New England Air Museum
Lawrance (Wright) J-1



The J-1 was designed by Charles E. Lawrance in response to a request by the U.S. Navy for an air-cooled 200 hp engine for its new shipboard aircraft. Approximately 250 J-1's were produced and primarily used in the Navy Curtiss TS-1 fighter. This was the first successful fixed radial air-cooled engine to be produced in the U.S. The museum engine was manufactured in 1921.

Lawrance Aero Engineering's limited production capacity motivated a merger with the Wright Aeronautical Corp. to expedite the completion of the J-1 production orders. Wright's top team of George Mead and Andrew Willgoos initiated design refinements which then brought about the development of the famous Wright Whirlwind J3-B through J-6 engines.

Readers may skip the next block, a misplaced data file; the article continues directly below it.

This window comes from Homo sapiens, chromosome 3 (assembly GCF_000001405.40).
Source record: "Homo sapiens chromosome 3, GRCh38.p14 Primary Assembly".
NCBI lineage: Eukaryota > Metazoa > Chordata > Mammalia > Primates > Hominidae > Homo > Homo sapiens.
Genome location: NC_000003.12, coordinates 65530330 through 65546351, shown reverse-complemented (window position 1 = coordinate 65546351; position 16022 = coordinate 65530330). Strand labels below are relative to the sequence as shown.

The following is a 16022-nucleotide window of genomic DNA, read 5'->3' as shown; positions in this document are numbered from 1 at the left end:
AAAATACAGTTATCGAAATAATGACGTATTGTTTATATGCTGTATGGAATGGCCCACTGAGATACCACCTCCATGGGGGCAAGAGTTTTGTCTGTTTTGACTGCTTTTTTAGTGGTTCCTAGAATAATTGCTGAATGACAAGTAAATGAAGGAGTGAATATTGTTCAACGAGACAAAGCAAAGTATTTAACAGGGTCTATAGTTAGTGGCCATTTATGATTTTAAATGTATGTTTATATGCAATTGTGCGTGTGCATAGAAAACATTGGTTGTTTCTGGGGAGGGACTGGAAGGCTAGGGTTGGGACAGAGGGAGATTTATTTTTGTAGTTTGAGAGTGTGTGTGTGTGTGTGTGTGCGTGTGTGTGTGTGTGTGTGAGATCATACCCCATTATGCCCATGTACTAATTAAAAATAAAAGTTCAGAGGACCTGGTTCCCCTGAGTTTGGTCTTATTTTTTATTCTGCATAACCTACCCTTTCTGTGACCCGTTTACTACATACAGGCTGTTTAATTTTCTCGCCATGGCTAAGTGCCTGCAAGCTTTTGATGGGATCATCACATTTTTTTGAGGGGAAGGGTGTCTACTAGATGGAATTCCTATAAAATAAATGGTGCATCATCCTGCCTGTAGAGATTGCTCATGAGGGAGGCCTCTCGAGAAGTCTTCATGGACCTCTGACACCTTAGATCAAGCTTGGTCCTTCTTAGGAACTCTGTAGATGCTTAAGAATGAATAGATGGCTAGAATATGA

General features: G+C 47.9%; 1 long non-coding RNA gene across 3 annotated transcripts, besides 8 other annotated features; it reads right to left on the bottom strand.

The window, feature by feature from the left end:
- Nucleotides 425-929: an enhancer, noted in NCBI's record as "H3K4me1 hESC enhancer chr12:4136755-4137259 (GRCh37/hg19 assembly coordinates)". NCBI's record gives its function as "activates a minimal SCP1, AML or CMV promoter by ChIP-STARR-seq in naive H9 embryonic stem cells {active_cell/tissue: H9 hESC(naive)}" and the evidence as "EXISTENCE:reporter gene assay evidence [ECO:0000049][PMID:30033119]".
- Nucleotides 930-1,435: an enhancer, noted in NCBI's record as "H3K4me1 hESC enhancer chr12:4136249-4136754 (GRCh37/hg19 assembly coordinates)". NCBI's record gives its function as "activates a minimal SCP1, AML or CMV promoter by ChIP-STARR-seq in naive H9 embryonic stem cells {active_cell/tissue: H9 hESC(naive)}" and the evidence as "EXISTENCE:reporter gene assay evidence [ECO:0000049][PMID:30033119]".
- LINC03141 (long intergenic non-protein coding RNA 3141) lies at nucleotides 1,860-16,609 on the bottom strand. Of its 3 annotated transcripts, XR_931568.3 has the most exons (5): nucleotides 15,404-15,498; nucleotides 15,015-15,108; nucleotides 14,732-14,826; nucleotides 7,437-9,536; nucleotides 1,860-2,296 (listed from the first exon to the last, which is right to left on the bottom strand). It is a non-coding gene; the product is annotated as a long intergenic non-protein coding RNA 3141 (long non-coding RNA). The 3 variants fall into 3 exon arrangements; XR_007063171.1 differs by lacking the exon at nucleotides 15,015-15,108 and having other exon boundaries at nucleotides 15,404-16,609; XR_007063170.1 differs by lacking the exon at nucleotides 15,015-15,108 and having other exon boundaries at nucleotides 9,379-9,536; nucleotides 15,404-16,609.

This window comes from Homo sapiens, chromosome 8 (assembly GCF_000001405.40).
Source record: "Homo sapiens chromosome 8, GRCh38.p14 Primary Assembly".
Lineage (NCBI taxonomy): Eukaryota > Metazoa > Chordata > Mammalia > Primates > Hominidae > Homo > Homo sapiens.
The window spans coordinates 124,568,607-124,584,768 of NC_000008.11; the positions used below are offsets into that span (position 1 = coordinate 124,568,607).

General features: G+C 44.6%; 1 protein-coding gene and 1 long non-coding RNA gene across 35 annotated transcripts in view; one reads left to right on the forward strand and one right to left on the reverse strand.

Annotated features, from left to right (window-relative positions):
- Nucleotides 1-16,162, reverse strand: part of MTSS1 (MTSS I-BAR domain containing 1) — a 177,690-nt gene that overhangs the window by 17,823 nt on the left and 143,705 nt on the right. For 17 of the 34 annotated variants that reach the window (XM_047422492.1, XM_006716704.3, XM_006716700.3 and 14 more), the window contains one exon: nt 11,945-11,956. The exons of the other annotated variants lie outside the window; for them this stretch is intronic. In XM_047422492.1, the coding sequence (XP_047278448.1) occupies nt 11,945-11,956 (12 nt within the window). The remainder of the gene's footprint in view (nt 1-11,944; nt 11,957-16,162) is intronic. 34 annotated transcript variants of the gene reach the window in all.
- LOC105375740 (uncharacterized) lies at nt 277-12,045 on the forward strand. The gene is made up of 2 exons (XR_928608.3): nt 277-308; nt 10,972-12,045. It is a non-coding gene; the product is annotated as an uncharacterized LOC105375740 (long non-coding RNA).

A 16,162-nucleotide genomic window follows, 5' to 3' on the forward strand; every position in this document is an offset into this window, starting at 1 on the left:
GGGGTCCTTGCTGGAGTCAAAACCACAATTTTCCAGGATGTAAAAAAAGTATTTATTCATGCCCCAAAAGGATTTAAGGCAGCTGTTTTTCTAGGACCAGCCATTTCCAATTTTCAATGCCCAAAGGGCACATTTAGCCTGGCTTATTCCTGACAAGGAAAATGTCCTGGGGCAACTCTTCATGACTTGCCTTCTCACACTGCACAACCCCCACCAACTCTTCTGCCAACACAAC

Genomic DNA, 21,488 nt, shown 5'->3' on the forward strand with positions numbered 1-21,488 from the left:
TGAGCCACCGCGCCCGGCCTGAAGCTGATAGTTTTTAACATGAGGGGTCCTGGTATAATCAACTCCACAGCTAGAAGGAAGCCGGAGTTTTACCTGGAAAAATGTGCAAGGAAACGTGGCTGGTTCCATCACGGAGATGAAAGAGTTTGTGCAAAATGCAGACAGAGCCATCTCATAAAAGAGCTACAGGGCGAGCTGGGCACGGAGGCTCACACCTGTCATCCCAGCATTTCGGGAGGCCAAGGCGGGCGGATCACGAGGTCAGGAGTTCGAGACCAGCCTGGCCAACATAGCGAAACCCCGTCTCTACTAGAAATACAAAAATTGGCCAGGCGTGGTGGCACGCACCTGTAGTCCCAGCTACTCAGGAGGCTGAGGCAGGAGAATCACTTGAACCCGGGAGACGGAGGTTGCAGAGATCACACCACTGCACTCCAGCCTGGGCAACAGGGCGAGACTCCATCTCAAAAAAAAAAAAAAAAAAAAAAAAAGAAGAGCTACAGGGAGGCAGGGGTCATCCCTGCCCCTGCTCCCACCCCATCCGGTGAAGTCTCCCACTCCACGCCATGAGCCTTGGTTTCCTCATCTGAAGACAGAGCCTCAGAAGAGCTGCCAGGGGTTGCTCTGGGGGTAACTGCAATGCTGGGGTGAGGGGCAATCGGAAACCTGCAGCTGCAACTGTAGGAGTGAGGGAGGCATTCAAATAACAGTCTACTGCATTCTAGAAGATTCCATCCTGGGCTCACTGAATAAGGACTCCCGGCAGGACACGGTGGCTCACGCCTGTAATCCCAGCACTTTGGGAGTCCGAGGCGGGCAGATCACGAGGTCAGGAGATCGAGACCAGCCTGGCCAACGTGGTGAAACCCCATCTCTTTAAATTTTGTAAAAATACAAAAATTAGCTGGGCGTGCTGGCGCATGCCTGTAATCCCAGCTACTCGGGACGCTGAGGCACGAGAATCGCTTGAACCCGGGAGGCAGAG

Meade and Willgoos left Wright in 1924 to design the first "Wasp" engine and help establish Pratt & Whitney Aircraft.

This engine is located in the connector between the Military and Civilian hangars.

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Type: 9-cylinder, row, air-cooled, radial piston engine
Displacement: 787 cu. in.
Weight: 476 lbs.
Power Output: 200 hp @ 1,800 rpm
NEAM Id:: 38


Engine Collection Index